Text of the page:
We went on a boat ride in the Gulf. The water is like glass, I could see to the sea floor. It’s really unlike anything I’ve ever seen. The boat guy told us that after World War II ended some military vehicles were dumped off in the Gulf. Now they are habitat. You can see a tank in some of the pictures. It’s interesting to be in this part of the Middle East. From the boat we could see Egypt, Eliat (sp?), a gaudy city in Israel, Aqaba, and Saudi Arabia. The Israelis must be a bit nervous. Some Jordanian’s sent a rocket (or two) into Israel from Aqaba last year. It’s so close.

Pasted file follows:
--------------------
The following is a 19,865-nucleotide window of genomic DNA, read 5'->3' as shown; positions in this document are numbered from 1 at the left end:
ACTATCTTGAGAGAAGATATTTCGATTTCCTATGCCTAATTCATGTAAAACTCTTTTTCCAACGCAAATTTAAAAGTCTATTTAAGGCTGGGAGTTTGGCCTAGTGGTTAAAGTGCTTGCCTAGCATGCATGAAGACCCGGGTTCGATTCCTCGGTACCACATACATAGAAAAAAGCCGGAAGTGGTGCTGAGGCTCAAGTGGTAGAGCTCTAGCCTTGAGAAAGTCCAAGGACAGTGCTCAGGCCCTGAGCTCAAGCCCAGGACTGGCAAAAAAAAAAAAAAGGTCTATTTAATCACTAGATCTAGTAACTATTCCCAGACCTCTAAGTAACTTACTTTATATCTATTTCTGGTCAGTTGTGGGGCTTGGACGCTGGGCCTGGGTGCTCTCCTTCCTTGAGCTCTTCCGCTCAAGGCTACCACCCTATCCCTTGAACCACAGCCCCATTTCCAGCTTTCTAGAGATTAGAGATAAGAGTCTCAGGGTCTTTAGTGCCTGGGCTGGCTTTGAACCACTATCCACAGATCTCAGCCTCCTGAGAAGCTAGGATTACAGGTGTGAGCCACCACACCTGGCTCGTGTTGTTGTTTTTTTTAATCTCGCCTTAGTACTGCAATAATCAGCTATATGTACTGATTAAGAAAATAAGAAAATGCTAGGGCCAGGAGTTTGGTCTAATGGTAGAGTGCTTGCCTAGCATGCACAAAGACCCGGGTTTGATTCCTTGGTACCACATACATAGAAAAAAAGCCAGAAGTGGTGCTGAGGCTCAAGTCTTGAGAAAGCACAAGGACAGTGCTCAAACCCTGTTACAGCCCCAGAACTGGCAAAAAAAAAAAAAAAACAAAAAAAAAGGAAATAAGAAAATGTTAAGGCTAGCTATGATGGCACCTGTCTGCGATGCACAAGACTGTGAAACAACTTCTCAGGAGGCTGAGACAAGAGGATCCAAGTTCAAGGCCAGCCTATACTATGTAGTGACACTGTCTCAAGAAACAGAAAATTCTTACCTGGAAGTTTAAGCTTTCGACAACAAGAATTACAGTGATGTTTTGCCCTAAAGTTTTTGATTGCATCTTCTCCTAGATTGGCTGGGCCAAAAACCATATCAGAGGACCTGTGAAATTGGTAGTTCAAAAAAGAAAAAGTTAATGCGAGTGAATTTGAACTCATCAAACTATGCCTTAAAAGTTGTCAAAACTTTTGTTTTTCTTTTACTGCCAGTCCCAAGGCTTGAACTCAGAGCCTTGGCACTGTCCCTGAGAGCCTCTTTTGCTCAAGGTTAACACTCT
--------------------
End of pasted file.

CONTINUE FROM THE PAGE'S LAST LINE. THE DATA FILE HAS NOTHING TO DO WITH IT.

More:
After 3 days in Aqaba we decided to try and go to Egypt. Again, this was done rather like we were evacuating from a fire. We left the hotel and took a taxi down to the port where we wanted to catch a boat to Nueibaa, Egypt. There are two options to get there. The slow boat, and the fast boat. The slow boat is the one that sank last year on its way from Saudi to Egypt. So, we got our slow boat tickets, and then we were stamped out of Jordan and let into a large parking lot that had only one mosque and one Pepsi vendor. There were about a billion people there. We were told that they were returning from Umrah (that’s going to Mecca at any time other than the Hajj). M called us and told us we were idiots for doing this. The slow boat was really delayed, possibly for a few days. We decided to just go back to Aqaba. But, wait, we were stamped out of the country, and Jordan would not let us back in until we came from another country. In other words, we were stuck there. Some people had been there 5 days already. One Palestinian woman told us she’d come from the West Bank 3 days before. Her baby was sick, and no one was going to let her out, or offer her help. “I” called M back, and M told us to walk to one person in particular and hand him our phone. We did this, and within one hour we (and the Palestinian family) were on a bus to the dock of the fast boat. We were in the port for about 4 hours total. We got on the boat and were escorted to the head of the line, and put in First Class. “I” said it was because we had American passports. That’s kinda’ gross to me. The boat ride took about an hour. During that time we got one stamp (but no visas) for Egypt, and the rep confiscated our passports and said we could pick them up at the police station after we paid our entrance fee. That made me really nervous! From the boat we walked into a parking lot the side of a football field (the standard American measurement) that was covered in luggage. Some where in there was my suitcase! Did I mention it was about 1:30 am? We still had to find where to buy visas, where to find our passports, and where TF my suitcase was. (Actually, it’s my parents suitcase!) Our priority was finding our passports. We found the popo station after an hour of asking and getting conflicting directions. We paid, and received our visas and passports. Whew. Then we spend over an hour combing through mountains of luggage until we actually found my suitcase. Honestly, I cannot think of a more retarded system that what they do there. It’s really stupid. As we tried to leave the port, the cop stopped us and wanted to know where “I” is from, and what he’s doing with two [white] Americans. This was just the beginning of our time in Egypt. We told most people that L is his wife, and I’m her sister. People were confused since we all had wedding rings.